An Automated Teller Machine is an electronic banking outlet, which allows customers to complete basic transactions without the aid of a branch representative or teller. Anyone with a credit card or debit card can access most ATMs. The first ATM appeared in London in 1967, and in less than 50 years, ATMs spread around the globe, securing a presence in every major country and even tiny little island nations such as Kiribati and the Federated States of Micronesia, according to http://www.investopedia.com.
There are two primary types of ATMs. Basic units allow customers to withdraw cash and receive reports of their account balances only. The more complex machines accept deposits, facilitate line of credit payments and report account information. To access the advanced features of the complex units, a user must be an account holder at the bank that operates the machine.
Analysts anticipate that ATMs will become even more popular and forecast an increase in the number of ATM withdrawals. ATMs of the future are likely to be full-service terminals instead of or in addition to traditional bank tellers.
In many cases, banks and credit unions own ATMs. However, individuals and businesses may also buy or lease ATMs on their own or through an ATM franchise. When individuals or small businesses such as restaurants or gas stations own ATMs, the profit model is based on charging fees to the machine’s users. Banks also own ATMs with this intent, but in addition, the convenience of an ATM is a service that banks use to attract clients. ATMs also take some of the customer service burden off bank tellers, saving banks money in payroll costs.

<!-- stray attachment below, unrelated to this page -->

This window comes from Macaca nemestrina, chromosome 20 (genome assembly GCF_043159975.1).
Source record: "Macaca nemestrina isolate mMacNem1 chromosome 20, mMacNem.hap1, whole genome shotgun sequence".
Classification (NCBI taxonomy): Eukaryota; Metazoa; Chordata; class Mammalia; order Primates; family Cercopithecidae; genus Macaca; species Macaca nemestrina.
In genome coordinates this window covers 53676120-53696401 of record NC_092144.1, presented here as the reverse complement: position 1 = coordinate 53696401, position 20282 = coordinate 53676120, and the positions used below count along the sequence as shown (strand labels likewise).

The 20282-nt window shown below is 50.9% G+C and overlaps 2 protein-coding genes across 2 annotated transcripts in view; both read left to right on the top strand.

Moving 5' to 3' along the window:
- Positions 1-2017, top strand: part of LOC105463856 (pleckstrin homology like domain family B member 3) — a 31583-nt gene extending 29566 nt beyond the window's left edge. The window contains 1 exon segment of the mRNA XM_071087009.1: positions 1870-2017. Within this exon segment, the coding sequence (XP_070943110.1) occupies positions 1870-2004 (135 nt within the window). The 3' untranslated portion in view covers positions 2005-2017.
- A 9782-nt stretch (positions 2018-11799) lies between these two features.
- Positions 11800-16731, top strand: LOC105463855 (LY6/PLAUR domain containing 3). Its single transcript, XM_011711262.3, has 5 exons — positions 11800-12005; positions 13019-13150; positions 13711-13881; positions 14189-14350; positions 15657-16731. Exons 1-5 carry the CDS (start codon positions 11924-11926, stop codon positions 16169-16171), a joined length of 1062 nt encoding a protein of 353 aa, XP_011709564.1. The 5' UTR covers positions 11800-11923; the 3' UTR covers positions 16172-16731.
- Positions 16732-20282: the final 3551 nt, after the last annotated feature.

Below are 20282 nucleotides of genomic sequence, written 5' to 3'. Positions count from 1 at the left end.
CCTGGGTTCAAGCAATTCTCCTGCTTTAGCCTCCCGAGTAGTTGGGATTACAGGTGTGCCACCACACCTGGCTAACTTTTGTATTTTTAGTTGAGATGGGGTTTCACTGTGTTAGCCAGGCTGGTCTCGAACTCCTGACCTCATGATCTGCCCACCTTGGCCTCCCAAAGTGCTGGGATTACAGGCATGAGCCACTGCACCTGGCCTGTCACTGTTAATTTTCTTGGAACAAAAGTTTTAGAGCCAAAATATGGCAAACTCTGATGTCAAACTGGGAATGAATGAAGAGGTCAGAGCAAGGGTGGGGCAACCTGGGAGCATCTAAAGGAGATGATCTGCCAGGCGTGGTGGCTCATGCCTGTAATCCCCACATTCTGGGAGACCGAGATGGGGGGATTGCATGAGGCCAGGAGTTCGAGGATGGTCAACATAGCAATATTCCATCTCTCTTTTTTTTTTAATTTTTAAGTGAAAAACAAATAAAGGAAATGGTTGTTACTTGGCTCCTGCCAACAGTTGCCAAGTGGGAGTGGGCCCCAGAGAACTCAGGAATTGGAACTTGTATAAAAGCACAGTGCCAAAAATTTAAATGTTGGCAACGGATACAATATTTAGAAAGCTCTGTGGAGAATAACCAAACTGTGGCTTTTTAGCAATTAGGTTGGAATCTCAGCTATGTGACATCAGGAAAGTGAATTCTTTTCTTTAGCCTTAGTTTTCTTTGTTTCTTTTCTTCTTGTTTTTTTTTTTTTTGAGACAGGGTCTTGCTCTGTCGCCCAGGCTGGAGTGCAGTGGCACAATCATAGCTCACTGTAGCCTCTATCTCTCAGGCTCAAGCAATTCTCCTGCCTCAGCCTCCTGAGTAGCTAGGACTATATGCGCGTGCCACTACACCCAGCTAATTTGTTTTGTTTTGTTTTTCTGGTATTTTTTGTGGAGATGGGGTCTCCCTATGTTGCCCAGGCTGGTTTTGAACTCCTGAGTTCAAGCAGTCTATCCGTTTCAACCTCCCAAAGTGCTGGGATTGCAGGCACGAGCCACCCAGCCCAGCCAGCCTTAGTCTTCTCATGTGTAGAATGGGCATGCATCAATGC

Account holders can use their banks’ ATMs at no charge, but accessing funds through a unit owned by a competing bank usually incurs a small fee.
For travellers, ATMs make it simple to access their accounts from almost anywhere in the world. When travellers use foreign ATMs, they receive a better exchange rate than they would at most currency exchange offices.